Like Texas, Utah is also recognized as one of the best states in the nation to conduct business (ranked #1 in 2011, Business Facilities & #2 in 2012 by CNBC). Its long‐term growth prospects are solid as well.
Salt Lake’s office market continues to reflect a strong local economy. The financial, professional and business services expanded by 5.5% in the 12 month period ending May 2013, partially propelled by SLC becoming the country’s largest industrial banking center with the presence of Goldman Sachs, UBS, American Express, and Morgan Stanley, among others. Although smaller than most market areas, SLC is one of the healthiest office markets, with only 1‐2 years necessary to stabilize supply with demand, compared to the national average of 4.5 years. One cause of the growth is the concentration of high tech firms in SLC. The University of Utah consistently produces the greatest amount of start‐ up companies in the U.S., ranking #1 and ahead of MIT the past two years. SLC employers are more attuned to younger workers’ office environment preferences, properties with a cool or creative factor are favored, and access along Utah’s public rail system is a bonus.
Retail vacancy in SLC is almost back to pre‐recession levels (6.6%), but asking lease rates have remained low (roughly 15% below the 2007 average). The average asking lease rate is misleading; retailers have become increasingly selective and are focused on finding locations that will weather economic turmoil. A preference for sites with high traffic counts, great access and healthy co‐tenancy is paramount and is causing a greater disparity between high and low lease rates between the haves and have‐not centers. Although the number of multi‐tenant properties traded each year is limited, SLC provides an opportunity to buy grocery anchored retail centers in the low‐8% cap range. Particular attention will be given to northern and southern Utah County where new tech companies and startups are locating.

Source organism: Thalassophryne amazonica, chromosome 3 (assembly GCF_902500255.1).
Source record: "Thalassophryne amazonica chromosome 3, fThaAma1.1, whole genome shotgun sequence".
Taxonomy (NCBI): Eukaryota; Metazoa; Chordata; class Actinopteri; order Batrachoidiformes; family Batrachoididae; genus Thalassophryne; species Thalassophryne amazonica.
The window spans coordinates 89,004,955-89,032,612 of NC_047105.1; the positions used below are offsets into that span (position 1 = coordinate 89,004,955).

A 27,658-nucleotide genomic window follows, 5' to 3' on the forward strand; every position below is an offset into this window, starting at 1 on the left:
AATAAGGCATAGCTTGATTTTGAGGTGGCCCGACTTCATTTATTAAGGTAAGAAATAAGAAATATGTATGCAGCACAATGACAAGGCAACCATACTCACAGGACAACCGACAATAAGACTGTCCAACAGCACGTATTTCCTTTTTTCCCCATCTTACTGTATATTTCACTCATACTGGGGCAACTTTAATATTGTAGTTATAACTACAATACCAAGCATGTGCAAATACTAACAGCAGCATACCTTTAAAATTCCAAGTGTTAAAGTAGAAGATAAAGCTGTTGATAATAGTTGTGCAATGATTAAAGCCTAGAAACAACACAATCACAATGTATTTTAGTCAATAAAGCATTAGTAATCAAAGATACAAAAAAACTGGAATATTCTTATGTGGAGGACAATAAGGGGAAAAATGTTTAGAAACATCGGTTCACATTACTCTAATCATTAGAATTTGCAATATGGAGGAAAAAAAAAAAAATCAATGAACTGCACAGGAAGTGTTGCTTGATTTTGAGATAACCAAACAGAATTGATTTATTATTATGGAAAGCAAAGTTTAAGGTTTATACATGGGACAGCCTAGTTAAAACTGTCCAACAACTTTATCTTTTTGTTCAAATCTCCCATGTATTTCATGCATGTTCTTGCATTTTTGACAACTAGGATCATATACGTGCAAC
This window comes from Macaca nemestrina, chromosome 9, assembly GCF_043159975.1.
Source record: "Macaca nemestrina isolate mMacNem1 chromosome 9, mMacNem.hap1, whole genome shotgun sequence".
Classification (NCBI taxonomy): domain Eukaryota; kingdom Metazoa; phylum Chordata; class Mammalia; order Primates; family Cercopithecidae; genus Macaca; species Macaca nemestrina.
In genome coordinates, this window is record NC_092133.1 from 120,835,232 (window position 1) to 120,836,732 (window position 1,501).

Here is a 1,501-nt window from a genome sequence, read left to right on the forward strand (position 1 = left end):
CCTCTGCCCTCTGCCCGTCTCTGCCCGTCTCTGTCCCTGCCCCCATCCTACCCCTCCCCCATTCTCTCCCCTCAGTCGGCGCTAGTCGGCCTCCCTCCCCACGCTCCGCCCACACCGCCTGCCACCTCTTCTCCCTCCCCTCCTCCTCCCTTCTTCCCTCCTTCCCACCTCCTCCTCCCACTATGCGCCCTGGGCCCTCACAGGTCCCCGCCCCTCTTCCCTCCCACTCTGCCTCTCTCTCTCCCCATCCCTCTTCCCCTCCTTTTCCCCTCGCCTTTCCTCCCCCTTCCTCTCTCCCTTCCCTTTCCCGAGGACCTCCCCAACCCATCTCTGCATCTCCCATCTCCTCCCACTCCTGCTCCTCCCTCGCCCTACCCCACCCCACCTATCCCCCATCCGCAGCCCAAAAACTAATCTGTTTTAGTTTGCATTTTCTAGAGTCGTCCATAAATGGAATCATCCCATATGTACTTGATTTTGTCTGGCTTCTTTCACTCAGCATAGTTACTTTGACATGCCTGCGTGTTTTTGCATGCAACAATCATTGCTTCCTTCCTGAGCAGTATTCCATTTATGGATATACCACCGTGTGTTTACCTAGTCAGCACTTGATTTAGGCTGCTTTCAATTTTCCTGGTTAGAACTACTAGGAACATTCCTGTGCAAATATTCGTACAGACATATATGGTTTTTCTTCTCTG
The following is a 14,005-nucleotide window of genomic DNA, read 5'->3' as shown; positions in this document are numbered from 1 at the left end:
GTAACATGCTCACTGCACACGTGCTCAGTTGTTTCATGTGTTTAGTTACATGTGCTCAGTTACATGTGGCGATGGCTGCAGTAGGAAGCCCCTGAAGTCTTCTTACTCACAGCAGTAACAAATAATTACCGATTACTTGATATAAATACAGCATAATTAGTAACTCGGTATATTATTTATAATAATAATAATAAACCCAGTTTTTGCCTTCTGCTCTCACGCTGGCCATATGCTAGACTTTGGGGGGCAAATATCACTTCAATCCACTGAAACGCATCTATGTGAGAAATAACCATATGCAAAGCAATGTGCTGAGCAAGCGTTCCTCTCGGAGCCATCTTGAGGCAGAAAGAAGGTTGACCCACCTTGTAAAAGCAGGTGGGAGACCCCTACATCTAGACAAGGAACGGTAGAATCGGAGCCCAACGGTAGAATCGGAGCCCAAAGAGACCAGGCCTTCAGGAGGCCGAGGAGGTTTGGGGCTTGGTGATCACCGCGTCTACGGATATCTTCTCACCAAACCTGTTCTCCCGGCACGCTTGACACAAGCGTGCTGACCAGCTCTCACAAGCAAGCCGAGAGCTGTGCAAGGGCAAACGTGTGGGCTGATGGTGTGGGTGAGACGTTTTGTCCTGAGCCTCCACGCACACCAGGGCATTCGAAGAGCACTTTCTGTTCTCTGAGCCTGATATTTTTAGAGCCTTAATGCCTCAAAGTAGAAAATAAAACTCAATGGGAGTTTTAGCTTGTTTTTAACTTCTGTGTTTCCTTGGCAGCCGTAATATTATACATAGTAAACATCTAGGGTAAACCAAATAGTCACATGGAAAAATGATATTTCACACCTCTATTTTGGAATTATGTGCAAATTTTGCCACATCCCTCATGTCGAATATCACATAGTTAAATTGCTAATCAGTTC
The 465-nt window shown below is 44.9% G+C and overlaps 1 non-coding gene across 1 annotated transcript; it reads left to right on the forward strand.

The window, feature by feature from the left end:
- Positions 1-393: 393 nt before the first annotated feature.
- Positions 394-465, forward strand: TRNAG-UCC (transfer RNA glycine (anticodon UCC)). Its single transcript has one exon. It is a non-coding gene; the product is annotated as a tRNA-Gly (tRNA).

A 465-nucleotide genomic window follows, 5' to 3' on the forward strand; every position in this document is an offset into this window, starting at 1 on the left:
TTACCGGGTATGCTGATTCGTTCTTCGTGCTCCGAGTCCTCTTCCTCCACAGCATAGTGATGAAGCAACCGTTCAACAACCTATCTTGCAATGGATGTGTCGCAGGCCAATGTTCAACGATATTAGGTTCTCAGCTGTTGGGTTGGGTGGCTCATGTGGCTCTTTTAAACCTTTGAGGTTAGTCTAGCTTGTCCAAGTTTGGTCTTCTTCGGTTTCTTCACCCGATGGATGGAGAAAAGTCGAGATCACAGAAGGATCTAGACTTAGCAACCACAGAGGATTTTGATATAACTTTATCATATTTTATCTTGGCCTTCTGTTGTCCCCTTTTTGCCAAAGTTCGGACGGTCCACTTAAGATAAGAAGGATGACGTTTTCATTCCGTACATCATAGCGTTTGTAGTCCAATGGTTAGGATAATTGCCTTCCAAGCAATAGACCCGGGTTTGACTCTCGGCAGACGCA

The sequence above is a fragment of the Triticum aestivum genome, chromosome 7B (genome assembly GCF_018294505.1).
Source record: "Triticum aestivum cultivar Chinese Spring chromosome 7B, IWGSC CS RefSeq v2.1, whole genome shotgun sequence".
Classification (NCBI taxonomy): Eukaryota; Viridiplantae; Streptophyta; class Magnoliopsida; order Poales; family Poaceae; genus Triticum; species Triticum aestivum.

Salt Lake City is a strategic industrial market for the western U.S. I‐80 is the preferred truck route over the Rocky Mountains and SLC is about an equal distance from Los Angeles, Denver, San Francisco, Portland, Phoenix and Seattle. As a result, I‐15 & I‐80 are major freight corridors. The SLC industrial market is thriving, with a 4.9% vacancy rate, increasing rents, and 70% pre‐leased speculative construction. Pressure is building on supply of remaining available space, dwindling parcels of land, construction costs and lease rates. Even during the recession, the industrial market only hit 6.92% vacancy at its lowest point in 2009. This is a stable product class in a stable market. Although investment properties are limited, we foresee an opportunity to purchase second generation space near the airport.